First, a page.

GateHouse rewards shareholders, not journalists

New Media Investment Group, parent company at GateHouse Media, has delivered on its promise to reward shareholders with dividends.

The second quarter produced free cash flow of $19.6 million, or $0.65 on a per-share basis. So the New Media Board of Directors voted to issue a 27-cent quarterly dividend.

An analyst participating in New Media’s quarterly earnings call wondered if that dividend was a bit generous. CEO Michael Reed noted that New Media’s plan all along was to pay strong dividends.

Indeed, from the outset New Media has aimed to convert free cash flow into dividends. The goal was to stand apart from similar media companies still grappling with crippling debt.

That makes sense, but the company is holding a firm economic line in negotiations with the United Media Guild at the The State Journal-Register in Springfield, the Pekin Daily Times and the Rockford Register Star. The company’s position is that is has the money to offer raises in its collective bargaining agreements but chooses not to do so at this time.

In fairness to company, it is also using some of the free cash flow to fund acquisitions. This certainly is smarter than borrowing heavily to buy new properties, a practice that plunged GateHouse and other media companies into bankruptcy.

And the pending purchases of the Providence Journal could bolster New Media in several ways. Its strong position in New England will became even stronger.

But . . . the failure to reinvest in New Media’s core product of “compelling, high-quality local news”, as Reed likes to put it, could cause long-term audience erosion.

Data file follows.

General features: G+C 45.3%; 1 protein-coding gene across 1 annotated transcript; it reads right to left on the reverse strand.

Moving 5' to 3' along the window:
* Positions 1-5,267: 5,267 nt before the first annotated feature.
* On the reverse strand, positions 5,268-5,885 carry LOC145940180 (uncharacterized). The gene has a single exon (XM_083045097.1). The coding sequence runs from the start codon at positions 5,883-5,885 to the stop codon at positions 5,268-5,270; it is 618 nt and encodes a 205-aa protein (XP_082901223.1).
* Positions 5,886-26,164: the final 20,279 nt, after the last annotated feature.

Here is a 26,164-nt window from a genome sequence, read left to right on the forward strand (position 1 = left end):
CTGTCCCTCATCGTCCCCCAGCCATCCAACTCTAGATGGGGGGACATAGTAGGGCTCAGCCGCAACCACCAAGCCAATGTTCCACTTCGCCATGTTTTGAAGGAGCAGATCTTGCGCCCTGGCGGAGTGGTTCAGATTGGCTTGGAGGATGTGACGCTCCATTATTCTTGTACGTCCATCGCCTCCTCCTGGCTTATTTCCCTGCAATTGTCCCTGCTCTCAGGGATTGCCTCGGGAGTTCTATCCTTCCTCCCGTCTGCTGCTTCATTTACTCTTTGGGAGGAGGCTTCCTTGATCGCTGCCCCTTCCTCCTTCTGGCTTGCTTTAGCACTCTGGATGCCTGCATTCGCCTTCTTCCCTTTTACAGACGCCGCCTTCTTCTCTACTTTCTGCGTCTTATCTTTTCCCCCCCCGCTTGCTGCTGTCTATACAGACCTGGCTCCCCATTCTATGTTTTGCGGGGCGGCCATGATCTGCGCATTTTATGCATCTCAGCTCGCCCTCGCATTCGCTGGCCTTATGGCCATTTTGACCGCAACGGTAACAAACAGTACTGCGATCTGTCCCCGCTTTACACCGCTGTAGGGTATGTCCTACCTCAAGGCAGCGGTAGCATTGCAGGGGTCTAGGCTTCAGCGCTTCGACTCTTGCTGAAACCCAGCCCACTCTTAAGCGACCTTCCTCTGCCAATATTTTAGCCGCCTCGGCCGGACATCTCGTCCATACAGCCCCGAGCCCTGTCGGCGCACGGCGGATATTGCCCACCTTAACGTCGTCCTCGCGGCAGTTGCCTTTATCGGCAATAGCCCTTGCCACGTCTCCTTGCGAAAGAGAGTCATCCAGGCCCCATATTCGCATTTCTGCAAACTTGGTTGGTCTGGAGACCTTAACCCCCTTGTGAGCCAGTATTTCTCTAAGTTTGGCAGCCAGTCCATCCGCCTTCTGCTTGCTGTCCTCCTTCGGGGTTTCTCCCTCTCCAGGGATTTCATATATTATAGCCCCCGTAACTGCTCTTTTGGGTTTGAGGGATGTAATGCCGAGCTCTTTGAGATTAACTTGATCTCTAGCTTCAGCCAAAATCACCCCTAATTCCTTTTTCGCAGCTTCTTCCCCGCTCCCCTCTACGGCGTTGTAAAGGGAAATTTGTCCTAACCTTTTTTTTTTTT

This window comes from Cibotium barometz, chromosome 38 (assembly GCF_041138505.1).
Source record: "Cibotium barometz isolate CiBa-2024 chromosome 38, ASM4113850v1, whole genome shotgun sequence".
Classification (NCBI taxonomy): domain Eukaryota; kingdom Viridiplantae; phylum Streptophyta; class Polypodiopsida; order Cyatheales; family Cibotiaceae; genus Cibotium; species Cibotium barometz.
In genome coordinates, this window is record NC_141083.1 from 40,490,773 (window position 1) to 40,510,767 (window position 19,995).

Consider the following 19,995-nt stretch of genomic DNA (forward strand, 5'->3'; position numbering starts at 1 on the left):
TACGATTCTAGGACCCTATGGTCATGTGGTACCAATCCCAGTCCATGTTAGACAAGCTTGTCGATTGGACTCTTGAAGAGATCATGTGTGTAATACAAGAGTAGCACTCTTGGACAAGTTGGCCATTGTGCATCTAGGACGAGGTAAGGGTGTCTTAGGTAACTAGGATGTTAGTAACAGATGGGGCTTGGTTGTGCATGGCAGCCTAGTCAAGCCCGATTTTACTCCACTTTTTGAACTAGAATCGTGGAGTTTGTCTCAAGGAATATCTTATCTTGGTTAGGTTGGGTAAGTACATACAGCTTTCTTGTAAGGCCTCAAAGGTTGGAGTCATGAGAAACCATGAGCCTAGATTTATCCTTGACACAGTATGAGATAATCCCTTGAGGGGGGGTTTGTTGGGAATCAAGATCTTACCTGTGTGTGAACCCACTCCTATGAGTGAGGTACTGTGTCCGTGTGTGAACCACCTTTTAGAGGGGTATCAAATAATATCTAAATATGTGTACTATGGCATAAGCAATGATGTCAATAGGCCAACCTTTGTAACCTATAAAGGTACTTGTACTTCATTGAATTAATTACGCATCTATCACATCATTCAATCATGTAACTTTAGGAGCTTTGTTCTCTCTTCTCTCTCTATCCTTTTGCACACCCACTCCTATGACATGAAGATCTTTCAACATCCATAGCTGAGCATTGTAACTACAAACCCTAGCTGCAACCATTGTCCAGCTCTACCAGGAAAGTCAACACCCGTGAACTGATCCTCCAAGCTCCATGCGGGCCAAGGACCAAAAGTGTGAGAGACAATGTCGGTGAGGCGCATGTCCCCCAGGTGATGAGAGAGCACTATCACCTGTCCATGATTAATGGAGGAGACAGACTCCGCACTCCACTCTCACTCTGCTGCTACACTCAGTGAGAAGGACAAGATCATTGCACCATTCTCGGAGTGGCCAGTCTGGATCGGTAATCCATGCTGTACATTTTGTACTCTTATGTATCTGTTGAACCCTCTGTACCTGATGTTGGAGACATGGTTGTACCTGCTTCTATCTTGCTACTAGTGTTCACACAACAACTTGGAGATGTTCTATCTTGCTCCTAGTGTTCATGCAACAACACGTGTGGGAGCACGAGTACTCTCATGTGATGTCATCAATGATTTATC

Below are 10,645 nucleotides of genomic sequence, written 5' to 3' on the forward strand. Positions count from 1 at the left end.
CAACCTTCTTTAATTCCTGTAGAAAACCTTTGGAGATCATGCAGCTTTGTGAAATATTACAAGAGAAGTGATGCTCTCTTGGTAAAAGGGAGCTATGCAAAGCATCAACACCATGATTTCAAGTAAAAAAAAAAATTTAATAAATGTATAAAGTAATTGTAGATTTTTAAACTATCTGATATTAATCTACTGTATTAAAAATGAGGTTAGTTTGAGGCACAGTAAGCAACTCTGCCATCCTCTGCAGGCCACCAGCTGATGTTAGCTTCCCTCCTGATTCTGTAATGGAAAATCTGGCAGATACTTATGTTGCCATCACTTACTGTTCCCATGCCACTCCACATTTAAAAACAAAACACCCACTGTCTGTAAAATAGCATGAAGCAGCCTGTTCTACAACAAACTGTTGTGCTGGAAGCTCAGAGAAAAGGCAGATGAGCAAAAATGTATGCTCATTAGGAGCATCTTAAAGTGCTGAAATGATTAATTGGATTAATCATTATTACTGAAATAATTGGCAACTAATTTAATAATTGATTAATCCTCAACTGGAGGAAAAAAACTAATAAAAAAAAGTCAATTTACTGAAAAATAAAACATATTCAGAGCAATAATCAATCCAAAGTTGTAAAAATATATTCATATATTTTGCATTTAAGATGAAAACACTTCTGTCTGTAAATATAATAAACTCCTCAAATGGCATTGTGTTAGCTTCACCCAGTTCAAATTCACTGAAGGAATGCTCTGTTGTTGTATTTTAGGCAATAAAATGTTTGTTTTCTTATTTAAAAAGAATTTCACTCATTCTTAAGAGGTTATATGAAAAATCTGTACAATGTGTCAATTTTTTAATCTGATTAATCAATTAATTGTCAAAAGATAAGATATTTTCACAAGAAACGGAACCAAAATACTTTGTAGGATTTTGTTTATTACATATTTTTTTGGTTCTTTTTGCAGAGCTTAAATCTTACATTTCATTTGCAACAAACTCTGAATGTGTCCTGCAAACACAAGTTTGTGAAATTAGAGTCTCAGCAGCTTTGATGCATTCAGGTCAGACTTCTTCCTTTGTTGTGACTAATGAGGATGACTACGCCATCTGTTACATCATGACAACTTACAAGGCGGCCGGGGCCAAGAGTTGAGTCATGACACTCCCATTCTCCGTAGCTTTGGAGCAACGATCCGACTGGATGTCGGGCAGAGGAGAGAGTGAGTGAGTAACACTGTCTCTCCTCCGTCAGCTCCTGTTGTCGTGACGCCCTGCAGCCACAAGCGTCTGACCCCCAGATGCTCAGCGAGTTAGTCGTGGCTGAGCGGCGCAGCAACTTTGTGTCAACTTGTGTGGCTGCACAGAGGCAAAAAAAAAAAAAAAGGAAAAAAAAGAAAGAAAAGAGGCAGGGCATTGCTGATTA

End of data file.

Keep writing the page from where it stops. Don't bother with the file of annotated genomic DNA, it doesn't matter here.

The UMG hears the old “if you don’t like it, leave” refrain when it presses GateHouse officials about its treatment of journalists. Churning the newsroom is a bad business strategy. That practice erases institutional knowledge and severs connections in the community.

Excessive staff reductions are also a bad idea. The profitable Rockford Register Star has proposed language that it would allow it to replace its two surviving staff photographers with free-lancers.

That would represent still another harmful cut to a newsroom decimated by lay-offs on GateHouse’s watch.

Since the foundation of New Media’s newspaper business is “strong and trusted local brands”, as Reed likes to say, diminishing the product doesn’t seem like a great long-range strategy.

We have been engaging readers in Springfield, Pekin and Rockford to see what they think of their local newspapers. Consumers notice the product erosion and many are willing to support our efforts to maintain quality journalism.

As for New Media, the company offered earth-shattering revelations during its latest earnings call. Here were a few highlights:

  • New Media recently gained more favorable financing for past, ongoing and future purchases.
  • Print advertising was down again in the second quarter, but digital advertising was up slightly (4.4 percent) and classified advertising stabilized.
  • Revenues from Propel Marketing more than doubled in one year, up to $4.5 million.
  • Circulation revenues remained stable. (But how long will readers be willing to pay more for less?)
  • Commercial printing revenues rose nearly 15 percent.
  • GateHouse/New Media remains in acquisition mode, although Reed declined to offer specifics. Disclosing how much money he had in the acquisition “pipeline” could hurt the company during purchase negotiations.

Elsewhere on the GateHouse/New Media front:

GateHouse CEO Kirk Davis made nice with Providence Journal readers with a full-page ad.

New Media Investment Group apparently will not honor existing collective bargaining agreement when its purchase of the Journal becomes final. The seller, A.H. Belo Corp., will pay the severance on up to 40 employees who lose their jobs due to this purchase.

Folks in Providence wonder what will become of The Journal now that it is in the GateHouse/New Media family.

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